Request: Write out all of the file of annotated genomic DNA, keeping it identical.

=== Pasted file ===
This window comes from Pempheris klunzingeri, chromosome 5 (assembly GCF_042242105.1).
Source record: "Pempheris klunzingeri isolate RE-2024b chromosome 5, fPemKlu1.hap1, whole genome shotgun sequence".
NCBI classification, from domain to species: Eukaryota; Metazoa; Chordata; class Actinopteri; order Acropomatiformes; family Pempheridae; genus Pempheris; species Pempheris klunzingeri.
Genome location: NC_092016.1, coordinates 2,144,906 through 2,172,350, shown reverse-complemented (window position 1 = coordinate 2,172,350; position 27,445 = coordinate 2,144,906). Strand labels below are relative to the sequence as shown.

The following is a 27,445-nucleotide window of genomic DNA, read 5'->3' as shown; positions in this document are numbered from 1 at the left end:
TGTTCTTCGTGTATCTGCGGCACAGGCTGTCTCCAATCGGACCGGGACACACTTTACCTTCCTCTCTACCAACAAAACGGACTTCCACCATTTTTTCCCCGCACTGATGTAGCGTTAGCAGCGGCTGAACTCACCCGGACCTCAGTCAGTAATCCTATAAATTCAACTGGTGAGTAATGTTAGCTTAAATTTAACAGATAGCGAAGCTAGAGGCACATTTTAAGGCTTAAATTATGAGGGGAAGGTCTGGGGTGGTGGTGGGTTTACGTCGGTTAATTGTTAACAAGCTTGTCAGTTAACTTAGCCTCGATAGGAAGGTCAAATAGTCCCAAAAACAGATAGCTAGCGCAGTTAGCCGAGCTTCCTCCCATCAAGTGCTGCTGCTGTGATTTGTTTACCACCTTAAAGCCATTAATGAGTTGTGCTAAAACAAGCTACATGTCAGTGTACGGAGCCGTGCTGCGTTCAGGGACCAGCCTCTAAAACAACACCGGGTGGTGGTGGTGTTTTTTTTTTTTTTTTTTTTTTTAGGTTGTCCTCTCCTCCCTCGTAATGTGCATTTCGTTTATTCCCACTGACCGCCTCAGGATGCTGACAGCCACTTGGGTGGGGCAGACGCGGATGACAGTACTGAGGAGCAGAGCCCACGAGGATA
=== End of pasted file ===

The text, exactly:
This window comes from Pempheris klunzingeri, chromosome 5 (assembly GCF_042242105.1).
Source record: "Pempheris klunzingeri isolate RE-2024b chromosome 5, fPemKlu1.hap1, whole genome shotgun sequence".
NCBI classification, from domain to species: Eukaryota; Metazoa; Chordata; class Actinopteri; order Acropomatiformes; family Pempheridae; genus Pempheris; species Pempheris klunzingeri.
Genome location: NC_092016.1, coordinates 2,144,906 through 2,172,350, shown reverse-complemented (window position 1 = coordinate 2,172,350; position 27,445 = coordinate 2,144,906). Strand labels below are relative to the sequence as shown.

The following is a 27,445-nucleotide window of genomic DNA, read 5'->3' as shown; positions in this document are numbered from 1 at the left end:
TGTTCTTCGTGTATCTGCGGCACAGGCTGTCTCCAATCGGACCGGGACACACTTTACCTTCCTCTCTACCAACAAAACGGACTTCCACCATTTTTTCCCCGCACTGATGTAGCGTTAGCAGCGGCTGAACTCACCCGGACCTCAGTCAGTAATCCTATAAATTCAACTGGTGAGTAATGTTAGCTTAAATTTAACAGATAGCGAAGCTAGAGGCACATTTTAAGGCTTAAATTATGAGGGGAAGGTCTGGGGTGGTGGTGGGTTTACGTCGGTTAATTGTTAACAAGCTTGTCAGTTAACTTAGCCTCGATAGGAAGGTCAAATAGTCCCAAAAACAGATAGCTAGCGCAGTTAGCCGAGCTTCCTCCCATCAAGTGCTGCTGCTGTGATTTGTTTACCACCTTAAAGCCATTAATGAGTTGTGCTAAAACAAGCTACATGTCAGTGTACGGAGCCGTGCTGCGTTCAGGGACCAGCCTCTAAAACAACACCGGGTGGTGGTGGTGTTTTTTTTTTTTTTTTTTTTTTTAGGTTGTCCTCTCCTCCCTCGTAATGTGCATTTCGTTTATTCCCACTGACCGCCTCAGGATGCTGACAGCCACTTGGGTGGGGCAGACGCGGATGACAGTACTGAGGAGCAGAGCCCACGAGGATA